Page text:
It’s a scenario most Americans would find unbelievable: a police officer asking to smoke weed on the job. Yet north of the border, it’s a reality.

Mountie Smoking PotAn officer of the Royal Canadian Mounted Police was recently given a prescription for medical marijuana to treat job-related stress. He has now asked his bosses to let him use his medicine at work.

This has sparked the usual back and forth between marijuana foes and advocates. Those supporting the mountie say he has a disability that’s protected by law, while others say letting him smoke in uniform will tarnish the reputation of the national police agency.

Corporal Ronald Francis, who serves in the New Brunswick province, obtained a prescription for medical marijuana on Nov. 4. He got it under the country’s medical marijuana program, which dates to 2001, because he suffers from on-the-job stress. Francis then asked his superiors to let him use his medicine while in uniform, but they refused.

Those who oppose Francis’ request include Canada’s attorney general, Peter MacKay, who said it would “set a very poor example for Canadians.”

Francis and his supporters, meanwhile, say the issue is a medical matter, and employers need to learn how to deal with it.

Canada has had legal medical weed since 2001, when the nation’s courts struck down laws preventing it. Patients with debilitating medical conditions can be treated under the state-run CanniMed program.

Francis suffers from post-traumatic stress disorder from 21 years in law enforcement, a condition alleviated by medical marijuana. He was prescribed up to three grams a day – slightly less than an eighth of an ounce – but told the Canadian Broadcasting Corp. he doesn’t smoke that much.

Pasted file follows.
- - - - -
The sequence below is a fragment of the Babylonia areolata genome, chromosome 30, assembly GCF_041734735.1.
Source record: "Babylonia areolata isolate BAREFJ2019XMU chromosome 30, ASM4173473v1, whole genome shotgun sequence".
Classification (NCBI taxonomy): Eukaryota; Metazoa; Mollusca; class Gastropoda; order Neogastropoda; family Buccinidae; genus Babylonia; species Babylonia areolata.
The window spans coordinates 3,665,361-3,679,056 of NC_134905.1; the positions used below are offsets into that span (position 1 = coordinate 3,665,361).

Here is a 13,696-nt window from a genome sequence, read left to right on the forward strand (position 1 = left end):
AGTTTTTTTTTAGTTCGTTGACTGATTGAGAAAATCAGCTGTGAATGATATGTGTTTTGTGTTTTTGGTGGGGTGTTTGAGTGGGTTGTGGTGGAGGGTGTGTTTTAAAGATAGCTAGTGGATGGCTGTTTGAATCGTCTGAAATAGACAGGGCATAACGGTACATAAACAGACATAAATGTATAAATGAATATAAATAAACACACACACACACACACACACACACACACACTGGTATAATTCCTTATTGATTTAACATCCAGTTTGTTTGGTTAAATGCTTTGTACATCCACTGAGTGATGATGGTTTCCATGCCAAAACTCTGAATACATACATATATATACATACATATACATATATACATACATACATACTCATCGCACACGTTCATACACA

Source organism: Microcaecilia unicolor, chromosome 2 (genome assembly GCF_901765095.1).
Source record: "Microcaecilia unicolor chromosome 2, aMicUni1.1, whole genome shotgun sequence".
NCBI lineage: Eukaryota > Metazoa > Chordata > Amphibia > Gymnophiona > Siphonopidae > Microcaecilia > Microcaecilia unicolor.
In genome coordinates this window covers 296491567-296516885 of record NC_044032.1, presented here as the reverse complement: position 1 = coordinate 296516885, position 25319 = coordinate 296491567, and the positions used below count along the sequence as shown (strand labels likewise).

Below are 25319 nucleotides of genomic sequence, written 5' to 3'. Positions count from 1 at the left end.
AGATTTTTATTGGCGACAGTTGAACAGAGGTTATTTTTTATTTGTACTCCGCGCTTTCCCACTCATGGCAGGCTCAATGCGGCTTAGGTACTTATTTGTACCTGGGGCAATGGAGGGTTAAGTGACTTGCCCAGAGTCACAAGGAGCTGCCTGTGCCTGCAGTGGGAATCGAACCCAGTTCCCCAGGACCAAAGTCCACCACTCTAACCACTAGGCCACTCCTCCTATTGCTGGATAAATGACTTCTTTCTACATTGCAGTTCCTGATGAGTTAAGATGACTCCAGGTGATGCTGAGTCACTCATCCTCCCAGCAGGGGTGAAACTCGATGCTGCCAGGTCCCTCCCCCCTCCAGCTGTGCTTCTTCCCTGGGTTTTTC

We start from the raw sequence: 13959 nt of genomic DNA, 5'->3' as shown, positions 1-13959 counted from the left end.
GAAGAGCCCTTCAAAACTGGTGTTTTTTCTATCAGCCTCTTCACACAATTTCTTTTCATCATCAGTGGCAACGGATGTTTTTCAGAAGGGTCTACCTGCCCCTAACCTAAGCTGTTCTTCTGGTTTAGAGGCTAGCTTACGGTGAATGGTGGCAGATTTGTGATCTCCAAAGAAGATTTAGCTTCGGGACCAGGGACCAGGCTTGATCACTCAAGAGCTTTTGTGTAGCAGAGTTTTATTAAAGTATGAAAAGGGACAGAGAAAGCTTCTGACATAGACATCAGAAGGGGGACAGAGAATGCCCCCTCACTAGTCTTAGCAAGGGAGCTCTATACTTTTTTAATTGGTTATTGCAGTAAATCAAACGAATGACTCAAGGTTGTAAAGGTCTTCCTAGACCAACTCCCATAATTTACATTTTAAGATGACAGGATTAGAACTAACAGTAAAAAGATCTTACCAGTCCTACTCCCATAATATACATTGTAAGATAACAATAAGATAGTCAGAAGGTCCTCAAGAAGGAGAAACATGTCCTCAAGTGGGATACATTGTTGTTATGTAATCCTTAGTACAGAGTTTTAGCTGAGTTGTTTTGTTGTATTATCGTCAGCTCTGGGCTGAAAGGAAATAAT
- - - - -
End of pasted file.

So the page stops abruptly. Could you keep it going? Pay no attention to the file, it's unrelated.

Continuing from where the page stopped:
“I get up in the morning, have my coffee and the marijuana,” he said. “I go at lunchtime, have a marijuana joint, and then again in the evening. That would be my medical regime. But that may change with my tolerance to THC. It may take two joints in the morning, I don’t know.”

Francis said the pot doesn’t impede his ability to function professionally. But the decision to use medical cannabis didn’t come easy to a career cop.

“I had to really make a moral decision about it,” Francis said. “Because the RCMP and law enforcement, they seem so anti-marijuana, and that’s a hard thing to overcome, so I had to make that decision for my own health. It wasn’t based on my career or anything.”

The corporal’s honesty about his medical use apparently didn’t sit well with his superiors. He’s been assigned to desk duty, and his gun has been taken away.


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